But companies are finding that there's room and a growing popularity for the smaller vendors that help companies that have mixed products already in-house. With the help of these smaller vendors, companies can integrate with their provisioning software instead of making complete replacements with something new. Business Layers and Courion both have links to other software vendors that provide tremendous flexibility and growth opportunity.
The Reason for the Growing Market
It makes sense that companies would want to automate identity management, since human errors occur regardless of how careful individuals are when entering and deleting information into systems. Automation also eliminates the cost associated with paying an employee to enter and delete data.
As companies strive to stay lean, it's common for them to use employees on different projects, and as they are reassigned, their need for and access to resources change. Account provisioning software appears to be the solution to handle these actions.
Part of the user satisfaction problem with account management has always been that users with separate passwords for multiple applications tend to write the passwords down and leave them accessible because they simply forget which one is which. This is especially prevalent when the company institutes the mandatory ?Change Password? rule every 30 days. It's hard to be original, creative and secure and remember numerous passwords and system log-ins, especially when they change every 30 days.
Provisioning provides a way to link systems while providing one password?the long sought-after single sign-on. This, in addition to simplifying user access and increasing security, also shrinks the administrative costs of monitoring the rules and rights access for different and divergent systems. Provisioning software also provides clear and recognizable auditing and a tangible ROI.
The Future of Account Provisioning
There appears to be a bright future for account provisioning. Already popular for tying diverse platforms and applications together in-house, it is now expanding to tying platforms and applications from different companies via the Internet.
The Internet Business Services Initiative (IBSI) is an industry association promoting the development and use of Web-native business solutions. In 2001 the IBSI launched a ?proof-of-concept? implementation of its first standard to streamline interoperability among Internet business services. This standard was known as the IBSI ITML Provisioning Specification, and was released to general industry to allow secure account information to be shared among services.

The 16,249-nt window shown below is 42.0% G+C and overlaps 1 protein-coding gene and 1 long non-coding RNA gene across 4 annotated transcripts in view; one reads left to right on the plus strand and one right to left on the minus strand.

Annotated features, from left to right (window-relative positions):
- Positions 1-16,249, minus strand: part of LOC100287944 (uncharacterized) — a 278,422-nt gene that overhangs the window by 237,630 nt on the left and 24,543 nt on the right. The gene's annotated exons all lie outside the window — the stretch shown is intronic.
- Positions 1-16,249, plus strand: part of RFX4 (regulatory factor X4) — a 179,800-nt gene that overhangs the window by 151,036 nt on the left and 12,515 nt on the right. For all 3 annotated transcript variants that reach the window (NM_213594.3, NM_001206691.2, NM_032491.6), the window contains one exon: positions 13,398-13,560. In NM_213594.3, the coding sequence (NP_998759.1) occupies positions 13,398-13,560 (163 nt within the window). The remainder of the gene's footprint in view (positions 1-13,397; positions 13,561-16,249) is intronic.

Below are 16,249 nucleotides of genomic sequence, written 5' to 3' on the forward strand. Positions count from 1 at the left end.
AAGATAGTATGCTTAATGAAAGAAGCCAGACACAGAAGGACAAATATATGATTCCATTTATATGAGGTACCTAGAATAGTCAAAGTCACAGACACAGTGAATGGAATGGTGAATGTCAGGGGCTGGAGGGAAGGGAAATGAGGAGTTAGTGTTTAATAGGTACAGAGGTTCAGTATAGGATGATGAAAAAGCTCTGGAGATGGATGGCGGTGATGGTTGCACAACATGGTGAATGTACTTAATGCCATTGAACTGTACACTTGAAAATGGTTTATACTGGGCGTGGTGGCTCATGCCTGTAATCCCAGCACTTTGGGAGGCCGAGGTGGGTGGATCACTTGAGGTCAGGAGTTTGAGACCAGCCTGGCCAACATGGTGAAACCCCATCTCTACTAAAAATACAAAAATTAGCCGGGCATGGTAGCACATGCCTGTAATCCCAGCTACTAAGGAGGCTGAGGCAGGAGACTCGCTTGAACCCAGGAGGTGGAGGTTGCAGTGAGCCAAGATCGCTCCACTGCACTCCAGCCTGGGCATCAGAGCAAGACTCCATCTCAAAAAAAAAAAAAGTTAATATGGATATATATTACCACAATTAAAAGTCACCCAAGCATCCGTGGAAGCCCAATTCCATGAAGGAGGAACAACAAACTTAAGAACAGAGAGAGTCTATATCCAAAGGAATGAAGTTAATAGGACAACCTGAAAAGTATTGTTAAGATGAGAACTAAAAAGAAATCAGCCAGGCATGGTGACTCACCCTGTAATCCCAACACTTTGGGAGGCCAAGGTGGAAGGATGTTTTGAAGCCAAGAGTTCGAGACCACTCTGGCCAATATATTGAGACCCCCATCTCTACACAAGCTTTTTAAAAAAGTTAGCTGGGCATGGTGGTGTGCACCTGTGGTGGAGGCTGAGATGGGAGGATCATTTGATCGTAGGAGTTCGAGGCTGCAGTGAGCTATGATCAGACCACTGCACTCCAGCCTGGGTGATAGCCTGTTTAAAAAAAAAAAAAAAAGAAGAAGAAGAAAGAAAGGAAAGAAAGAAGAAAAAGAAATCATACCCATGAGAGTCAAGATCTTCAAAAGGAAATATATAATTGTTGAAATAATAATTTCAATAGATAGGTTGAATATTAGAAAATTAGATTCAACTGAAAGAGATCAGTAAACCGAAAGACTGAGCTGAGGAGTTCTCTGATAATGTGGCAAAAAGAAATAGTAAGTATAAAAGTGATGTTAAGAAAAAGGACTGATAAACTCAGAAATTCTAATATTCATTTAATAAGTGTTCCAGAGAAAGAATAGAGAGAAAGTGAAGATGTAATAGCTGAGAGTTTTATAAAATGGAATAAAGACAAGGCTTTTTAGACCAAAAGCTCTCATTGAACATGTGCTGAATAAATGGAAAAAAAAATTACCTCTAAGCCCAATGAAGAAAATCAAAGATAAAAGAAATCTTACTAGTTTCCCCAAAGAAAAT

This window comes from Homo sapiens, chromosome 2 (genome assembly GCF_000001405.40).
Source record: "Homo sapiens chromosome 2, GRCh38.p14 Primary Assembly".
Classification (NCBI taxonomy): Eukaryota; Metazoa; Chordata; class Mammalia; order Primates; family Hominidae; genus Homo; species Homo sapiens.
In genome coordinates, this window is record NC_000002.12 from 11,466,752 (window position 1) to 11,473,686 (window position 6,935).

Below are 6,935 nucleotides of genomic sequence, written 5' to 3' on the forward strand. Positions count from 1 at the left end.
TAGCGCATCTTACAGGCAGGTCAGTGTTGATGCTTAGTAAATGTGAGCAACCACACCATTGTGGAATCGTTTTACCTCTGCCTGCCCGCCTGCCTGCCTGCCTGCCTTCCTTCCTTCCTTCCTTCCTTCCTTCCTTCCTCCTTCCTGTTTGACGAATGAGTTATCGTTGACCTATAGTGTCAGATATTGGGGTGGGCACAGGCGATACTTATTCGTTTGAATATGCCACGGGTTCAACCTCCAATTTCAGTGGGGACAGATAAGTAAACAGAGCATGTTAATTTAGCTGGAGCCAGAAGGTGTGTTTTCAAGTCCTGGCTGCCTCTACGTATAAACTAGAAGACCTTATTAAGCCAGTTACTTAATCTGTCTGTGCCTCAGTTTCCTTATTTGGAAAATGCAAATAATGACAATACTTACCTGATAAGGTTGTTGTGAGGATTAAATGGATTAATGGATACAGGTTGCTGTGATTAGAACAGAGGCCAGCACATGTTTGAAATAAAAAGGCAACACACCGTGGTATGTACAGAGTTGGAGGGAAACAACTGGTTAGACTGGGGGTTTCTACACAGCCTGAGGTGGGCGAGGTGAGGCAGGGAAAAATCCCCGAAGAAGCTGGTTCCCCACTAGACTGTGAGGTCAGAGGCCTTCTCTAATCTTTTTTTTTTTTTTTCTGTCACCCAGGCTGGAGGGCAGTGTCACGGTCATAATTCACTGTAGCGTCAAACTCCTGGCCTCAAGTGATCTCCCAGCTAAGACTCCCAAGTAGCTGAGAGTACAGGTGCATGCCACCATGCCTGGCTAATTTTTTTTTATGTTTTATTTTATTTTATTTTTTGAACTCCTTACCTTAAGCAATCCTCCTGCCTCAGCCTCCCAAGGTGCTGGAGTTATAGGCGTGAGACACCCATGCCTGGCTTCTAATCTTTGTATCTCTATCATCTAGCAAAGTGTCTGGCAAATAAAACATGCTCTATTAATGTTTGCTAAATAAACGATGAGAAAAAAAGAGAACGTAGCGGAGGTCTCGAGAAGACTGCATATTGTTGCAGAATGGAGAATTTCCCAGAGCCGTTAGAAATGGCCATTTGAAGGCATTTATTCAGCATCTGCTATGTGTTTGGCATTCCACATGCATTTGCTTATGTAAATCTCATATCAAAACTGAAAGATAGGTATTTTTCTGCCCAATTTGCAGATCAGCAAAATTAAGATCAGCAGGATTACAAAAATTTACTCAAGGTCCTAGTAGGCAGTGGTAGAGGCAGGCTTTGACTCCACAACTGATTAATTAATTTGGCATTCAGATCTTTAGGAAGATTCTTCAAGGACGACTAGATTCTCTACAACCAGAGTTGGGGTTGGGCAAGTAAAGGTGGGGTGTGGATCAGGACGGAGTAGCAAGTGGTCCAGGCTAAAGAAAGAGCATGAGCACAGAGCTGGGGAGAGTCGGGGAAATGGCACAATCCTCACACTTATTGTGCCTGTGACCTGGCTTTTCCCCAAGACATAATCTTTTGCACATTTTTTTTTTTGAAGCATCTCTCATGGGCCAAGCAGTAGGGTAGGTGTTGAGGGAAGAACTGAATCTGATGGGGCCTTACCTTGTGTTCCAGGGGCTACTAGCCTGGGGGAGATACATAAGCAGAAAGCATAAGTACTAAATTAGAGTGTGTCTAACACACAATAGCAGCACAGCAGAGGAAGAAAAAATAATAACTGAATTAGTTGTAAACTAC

The standard defines secure interoperability standards for sharing user data among Web-based business-to-business services so that customers will not have to enter the same information multiple times?that is, every time they subscribe to a new service or change their user permission levels. The IBSI felt that the ITML Provisioning Specification was important in enhancing integration among online software companies. The specification was the basis for permitting customers to have access to accounts at all of their subscribed software services. This type of access makes online applications convenient and flexible.
Naturally, the ITML Provisioning Specification is the first in a series of planned technical recommendations by the IBSI. Other subjects to be addressed are single sign-on and technical guidelines for issues not yet addressed by other standards groups. The purpose is to rapidly establish a commonly accepted integration path for services.
The original provisioning specification is based on an industry-standard XML protocol for provisioning users and companies across multiple Internet businesses and integration platforms.
Building on that specification, Netegrity Inc. and Business Layers recently demonstrated the industry's first XML-based solution for identity management known as Services Provisioning Markup Language (SPML). The language was specifically developed to address the challenges associated with complex resource provisioning for inter-organizational business transactions. According to the companies, SPML is designed to leverage Web services to archive secure, federated user resource allocation to maximize exiting IT resources, reduce administrative costs, and enhance security. Business Layers will be responsible for submitting the original provisioning specification to the Organization for the Advancement of Structured Information (OASIS).